ICS offers young people the chance to develop personally and learn about team working and leadership on projects that are of genuine value to communities around the world. On return to the UK, ICS volunteers undertake an ‘Action at Home Project’, ensuring that their new skills also benefit their local communities. To date 124 volunteers from across Scotland have been on placements with International Citizen Service.
ICS is a fantastic opportunity for young people in Central Scotland to undertake an amazing, once in a lifetime opportunity. Volunteers can find themselves building and installing latrines and clean water systems, supporting famers’ groups to improve their yields and businesses or teaching children and young people about HIV by engaging them through sports to name but a few projects.
I was lucky enough to spend a short time in Malawi in the summer of 2012 in the company of pupils and teachers from schools in North Lanarkshire. This was an amazing experience and although some of what I saw was harrowing, it was an opportunity that I will be eternally grateful for.
Volunteering with ICS is a unique opportunity to work alongside people from a different culture who have requested help from young volunteers to fight poverty and make a difference where it’s needed most. I would therefore encourage as many young people as possible from across Central Scotland to sign up for ICS.
Find out more about ICS here.
I was pleased to be able to visit Forth Valley Sensory Centre in Falkirk earlier this month to find out about the work done by the volunteers and staff who run twice monthly drop-in sessions at the centre.
The Forth Valley Sensory Centre is a purpose-built centre designed for people with multiple sensory losses where information, advice and diagnosis can be sought, followed by any required treatment. The drop-in sessions at the Centre on Redbrae Road, Camelon, also give local people with hearing loss the chance to get free loan of equipment to try out to see how it can make everyday life much easier.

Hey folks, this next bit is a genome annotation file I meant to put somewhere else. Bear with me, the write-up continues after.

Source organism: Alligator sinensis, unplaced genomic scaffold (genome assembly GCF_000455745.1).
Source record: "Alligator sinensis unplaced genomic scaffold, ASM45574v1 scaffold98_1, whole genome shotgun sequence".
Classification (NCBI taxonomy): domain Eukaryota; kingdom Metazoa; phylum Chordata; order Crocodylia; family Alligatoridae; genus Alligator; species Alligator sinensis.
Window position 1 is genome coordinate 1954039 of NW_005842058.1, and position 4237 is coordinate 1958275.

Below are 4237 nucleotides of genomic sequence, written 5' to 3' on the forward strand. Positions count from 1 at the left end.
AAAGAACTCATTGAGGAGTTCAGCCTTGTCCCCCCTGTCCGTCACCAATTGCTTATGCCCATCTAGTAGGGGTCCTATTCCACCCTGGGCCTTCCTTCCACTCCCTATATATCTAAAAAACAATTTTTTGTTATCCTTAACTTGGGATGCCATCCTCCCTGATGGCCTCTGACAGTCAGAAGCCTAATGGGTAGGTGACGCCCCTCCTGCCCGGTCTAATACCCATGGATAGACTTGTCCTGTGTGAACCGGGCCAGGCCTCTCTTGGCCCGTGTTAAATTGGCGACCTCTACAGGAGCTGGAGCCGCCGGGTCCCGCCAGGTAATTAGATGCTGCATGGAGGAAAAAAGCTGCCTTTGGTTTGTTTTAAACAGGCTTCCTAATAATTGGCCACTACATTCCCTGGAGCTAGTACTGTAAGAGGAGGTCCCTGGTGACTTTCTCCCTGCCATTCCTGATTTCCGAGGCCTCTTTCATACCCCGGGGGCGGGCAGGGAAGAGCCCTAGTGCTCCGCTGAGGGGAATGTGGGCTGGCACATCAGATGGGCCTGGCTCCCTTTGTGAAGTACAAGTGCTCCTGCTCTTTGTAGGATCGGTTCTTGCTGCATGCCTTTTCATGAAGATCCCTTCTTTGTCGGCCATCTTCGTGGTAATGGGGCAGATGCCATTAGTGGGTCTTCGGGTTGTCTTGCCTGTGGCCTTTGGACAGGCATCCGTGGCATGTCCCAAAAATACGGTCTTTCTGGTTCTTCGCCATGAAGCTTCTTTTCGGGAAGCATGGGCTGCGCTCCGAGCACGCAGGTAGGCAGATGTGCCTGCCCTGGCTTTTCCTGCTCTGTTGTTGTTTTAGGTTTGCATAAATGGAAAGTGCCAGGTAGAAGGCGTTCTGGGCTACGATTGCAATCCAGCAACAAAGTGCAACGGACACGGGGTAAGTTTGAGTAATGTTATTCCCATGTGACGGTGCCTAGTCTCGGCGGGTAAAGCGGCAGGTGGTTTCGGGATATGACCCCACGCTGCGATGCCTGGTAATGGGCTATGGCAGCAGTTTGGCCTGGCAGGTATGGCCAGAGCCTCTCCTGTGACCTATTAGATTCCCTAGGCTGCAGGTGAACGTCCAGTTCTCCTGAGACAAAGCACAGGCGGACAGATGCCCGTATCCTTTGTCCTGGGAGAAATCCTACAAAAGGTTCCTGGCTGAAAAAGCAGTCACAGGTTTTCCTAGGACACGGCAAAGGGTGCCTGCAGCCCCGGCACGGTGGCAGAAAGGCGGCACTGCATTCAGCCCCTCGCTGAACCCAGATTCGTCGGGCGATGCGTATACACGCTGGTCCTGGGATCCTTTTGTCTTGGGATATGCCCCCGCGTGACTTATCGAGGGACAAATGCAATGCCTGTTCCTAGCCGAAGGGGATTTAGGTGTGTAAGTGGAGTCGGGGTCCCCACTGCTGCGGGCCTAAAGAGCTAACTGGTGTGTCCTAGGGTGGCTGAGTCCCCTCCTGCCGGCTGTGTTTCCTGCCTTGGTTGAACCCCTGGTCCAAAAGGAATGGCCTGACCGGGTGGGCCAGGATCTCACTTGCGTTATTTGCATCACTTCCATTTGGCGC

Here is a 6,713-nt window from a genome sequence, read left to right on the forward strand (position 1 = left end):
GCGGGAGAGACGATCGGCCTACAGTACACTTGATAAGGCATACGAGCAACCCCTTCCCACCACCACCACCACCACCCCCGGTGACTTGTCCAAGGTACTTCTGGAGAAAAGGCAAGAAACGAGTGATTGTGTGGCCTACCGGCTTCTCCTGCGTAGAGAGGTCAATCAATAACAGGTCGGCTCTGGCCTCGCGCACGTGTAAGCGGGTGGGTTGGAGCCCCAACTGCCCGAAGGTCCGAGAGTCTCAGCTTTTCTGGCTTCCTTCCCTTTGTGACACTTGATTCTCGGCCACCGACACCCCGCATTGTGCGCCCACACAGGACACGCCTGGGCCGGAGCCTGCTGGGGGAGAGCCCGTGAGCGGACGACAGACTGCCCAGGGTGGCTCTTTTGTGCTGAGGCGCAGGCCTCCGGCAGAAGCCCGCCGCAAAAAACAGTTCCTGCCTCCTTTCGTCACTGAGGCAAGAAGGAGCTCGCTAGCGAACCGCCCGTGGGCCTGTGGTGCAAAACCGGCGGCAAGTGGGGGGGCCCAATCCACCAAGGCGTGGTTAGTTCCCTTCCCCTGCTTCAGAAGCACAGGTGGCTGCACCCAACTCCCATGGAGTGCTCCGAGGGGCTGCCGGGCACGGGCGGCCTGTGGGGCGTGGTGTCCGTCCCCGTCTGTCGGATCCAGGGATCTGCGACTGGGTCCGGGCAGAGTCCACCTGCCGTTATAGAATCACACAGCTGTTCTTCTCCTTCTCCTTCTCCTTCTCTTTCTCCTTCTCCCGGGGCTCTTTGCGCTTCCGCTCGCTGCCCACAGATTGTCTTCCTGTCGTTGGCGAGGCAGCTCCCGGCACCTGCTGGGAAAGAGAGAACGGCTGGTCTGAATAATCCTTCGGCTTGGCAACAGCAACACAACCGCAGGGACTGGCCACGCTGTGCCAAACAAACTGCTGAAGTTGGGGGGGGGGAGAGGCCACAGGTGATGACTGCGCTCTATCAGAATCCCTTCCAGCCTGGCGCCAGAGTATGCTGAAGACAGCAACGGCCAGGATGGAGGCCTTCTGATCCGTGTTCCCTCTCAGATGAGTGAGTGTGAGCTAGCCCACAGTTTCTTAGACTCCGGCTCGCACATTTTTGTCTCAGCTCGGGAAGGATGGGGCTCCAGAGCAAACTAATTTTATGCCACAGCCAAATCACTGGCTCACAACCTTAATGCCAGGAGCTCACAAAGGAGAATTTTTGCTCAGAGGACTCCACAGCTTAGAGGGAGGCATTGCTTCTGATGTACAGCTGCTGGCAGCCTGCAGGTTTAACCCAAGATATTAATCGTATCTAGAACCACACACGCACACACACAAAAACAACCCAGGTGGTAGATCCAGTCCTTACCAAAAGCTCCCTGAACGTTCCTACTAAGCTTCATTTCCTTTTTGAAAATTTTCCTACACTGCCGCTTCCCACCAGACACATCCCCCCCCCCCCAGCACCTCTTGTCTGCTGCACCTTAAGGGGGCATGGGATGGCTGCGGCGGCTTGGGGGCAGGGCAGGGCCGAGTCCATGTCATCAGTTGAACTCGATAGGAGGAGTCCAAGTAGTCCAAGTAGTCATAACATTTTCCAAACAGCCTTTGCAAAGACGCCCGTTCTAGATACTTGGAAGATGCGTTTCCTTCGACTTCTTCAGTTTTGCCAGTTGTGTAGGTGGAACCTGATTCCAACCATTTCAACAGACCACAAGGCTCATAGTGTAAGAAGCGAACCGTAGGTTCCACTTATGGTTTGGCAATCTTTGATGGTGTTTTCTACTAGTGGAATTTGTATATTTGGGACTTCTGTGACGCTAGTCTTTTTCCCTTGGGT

I am aware of the challenges people with a range of disabilities face in their day to day lives so it is great to see that Forth Valley Sensory Centre offers practical support like this. One in six people have some form of hearing loss and it is important that they can make an informed choice about how they manage their hearing loss and can easily access local support.
Action on Hearing Loss Scotland’s Malaika Rose said: “As someone with hearing loss myself, I know the difference that assistive equipment can make in everyday life. Our drop-in sessions are run by a local volunteer who has a wide range of knowledge of products for people with hearing loss, and we’re keen that everyone visiting gets the time to discuss their concerns or needs and find out about support that is most suitable for them.”
For more information visit the Action on Hearing Loss Scotland website.
I was pleased to learn this week that Lloyds Banking Group have launched a £4 million Credit Union Development Fund.